Business Roundtable President and CEO Joshua Bolton welcomed the expansion of mandates for federal contractors, while stressing that “implementation is a critically important issue” and calls for the Biden administration to be flexible with companies. Repeat.

He noted difficulties with employee retention, pre-holiday supply chain challenges and “complications involved for many companies” that have to comply with new federal and private health regulations.

US Chamber of Commerce, which dubs himself The world’s largest trade organization, in a statement, supports the “significant adjustments” OSHA has made to the vaccine mandate “that reflect the concerns raised by the business community.”

The group said it will “help our members ensure their employees are vaccinated,” and that it will flag employers’ “operational and implementation issues” to OSHA.

The National Association of Manufacturers is concerned about an “unreasonable cost burden” as the mandate is implemented. Jay Timmons, president and CEO of the National Association of Manufacturers, called on the Biden administration to remain flexible.

“Federal vaccine requirements need to be flexible enough to ensure that we can achieve those goals, and we appreciate OSHA taking into account many of our inputs,” Timmons said.

“We are still reviewing the rule, but we will continue to share manufacturers’ perspectives and experiences with the administration to ensure that our members do not face undue cost burdens and other potential disruption,” he said. said.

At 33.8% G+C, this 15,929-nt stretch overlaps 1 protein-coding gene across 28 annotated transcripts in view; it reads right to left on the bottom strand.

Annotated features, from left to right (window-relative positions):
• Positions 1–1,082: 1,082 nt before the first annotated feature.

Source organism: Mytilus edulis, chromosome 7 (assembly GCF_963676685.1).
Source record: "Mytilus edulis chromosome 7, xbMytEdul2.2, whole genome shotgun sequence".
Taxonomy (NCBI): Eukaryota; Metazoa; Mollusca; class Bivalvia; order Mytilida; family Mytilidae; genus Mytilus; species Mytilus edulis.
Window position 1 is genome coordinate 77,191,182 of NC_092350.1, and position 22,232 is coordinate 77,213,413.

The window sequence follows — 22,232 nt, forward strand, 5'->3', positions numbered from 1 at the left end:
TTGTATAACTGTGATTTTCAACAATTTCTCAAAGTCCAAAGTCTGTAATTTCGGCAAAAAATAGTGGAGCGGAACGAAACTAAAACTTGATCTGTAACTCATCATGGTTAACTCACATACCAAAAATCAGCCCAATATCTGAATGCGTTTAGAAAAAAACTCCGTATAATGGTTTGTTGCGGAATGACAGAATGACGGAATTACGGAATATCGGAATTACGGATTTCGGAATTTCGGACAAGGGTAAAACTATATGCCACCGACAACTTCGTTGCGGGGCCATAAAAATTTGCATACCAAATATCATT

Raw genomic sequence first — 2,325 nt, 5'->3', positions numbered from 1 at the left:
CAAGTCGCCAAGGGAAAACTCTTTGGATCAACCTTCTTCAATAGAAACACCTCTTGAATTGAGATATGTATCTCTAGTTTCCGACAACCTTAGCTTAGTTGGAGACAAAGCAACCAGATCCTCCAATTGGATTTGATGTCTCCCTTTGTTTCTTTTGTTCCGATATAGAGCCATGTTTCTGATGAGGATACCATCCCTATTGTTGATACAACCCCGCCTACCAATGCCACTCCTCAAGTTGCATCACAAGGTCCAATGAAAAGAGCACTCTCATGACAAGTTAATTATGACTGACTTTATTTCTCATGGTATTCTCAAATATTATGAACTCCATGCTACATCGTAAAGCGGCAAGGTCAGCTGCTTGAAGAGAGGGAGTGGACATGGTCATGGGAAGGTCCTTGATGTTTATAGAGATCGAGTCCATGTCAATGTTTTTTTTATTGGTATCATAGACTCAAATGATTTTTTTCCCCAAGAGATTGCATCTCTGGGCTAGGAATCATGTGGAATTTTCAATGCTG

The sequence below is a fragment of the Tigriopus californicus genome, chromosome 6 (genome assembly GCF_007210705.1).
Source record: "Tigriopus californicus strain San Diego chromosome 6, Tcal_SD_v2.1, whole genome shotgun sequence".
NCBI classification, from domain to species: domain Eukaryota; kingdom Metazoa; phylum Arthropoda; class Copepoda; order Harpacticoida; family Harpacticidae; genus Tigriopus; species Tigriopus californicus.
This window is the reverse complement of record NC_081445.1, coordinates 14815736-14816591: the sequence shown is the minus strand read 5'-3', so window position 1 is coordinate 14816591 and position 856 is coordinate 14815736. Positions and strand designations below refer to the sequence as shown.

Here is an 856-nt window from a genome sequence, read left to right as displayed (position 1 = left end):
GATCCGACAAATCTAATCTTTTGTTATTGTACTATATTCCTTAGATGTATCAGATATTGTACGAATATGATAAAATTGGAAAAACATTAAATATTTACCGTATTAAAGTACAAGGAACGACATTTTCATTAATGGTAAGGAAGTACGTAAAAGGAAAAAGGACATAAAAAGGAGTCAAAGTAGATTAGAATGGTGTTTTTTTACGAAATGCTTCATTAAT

United Auto Workers Union in a statement Flamming up on the complexity of implementing the new COVID-related mandate, he said, “We will review our more than 700 employer contracts and see if this rule has any impact on the existing protocols at various workplaces as well as the terms of our existing contracts. How does it affect

Federal contractors subject to strict mandates include large airlines such as American, Southwest and Delta, which flies US mail and government employees, as well as Boeing, IBM and others.

Pilots’ labor unions in American and Southwest were particularly vocal against the mandate, saying it should be a medical decision for every pilot. The Southwest Airlines Pilots Association sought to block implementation of the mandate, but last week a federal judge in Texas denied that request and dismissed the union’s lawsuit.

Both labor unions commended the delay for federal contractors. “We are pleased to hear that the Biden administration has listened to labor and industry concerns regarding deadlines being pushed ahead of the busy holiday season,” said Casey Murray, president of Southwest’s pilots’ union, in a statement. . “While the mandate remains relevant, this new date will certainly give SWA an opportunity to better plan and interact with SWAPA about the protocols surrounding the mandate and how they affect our pilots.”

Southwest said it is reviewing the updated guidance, but did not say whether it would push back the internal deadline for vaccination.

Late last month, some of the nation’s biggest unions pushed the Biden administration to expand their vaccine mandate plans to include more employee protections. That group included the AFL-CIO and United Food and Commercial Workers, both of whom argued in a lawsuit against the Biden administration that OSHA’s COVID safety standards were inadequate.

UFCW international president Marc Perron said on Thursday that although the new mandate did not go far enough, it presented “an important first step in keeping workers safe at work”.

“The brutal truth is that this pandemic is not over,” Perón said.

CNBC’s Melissa Repko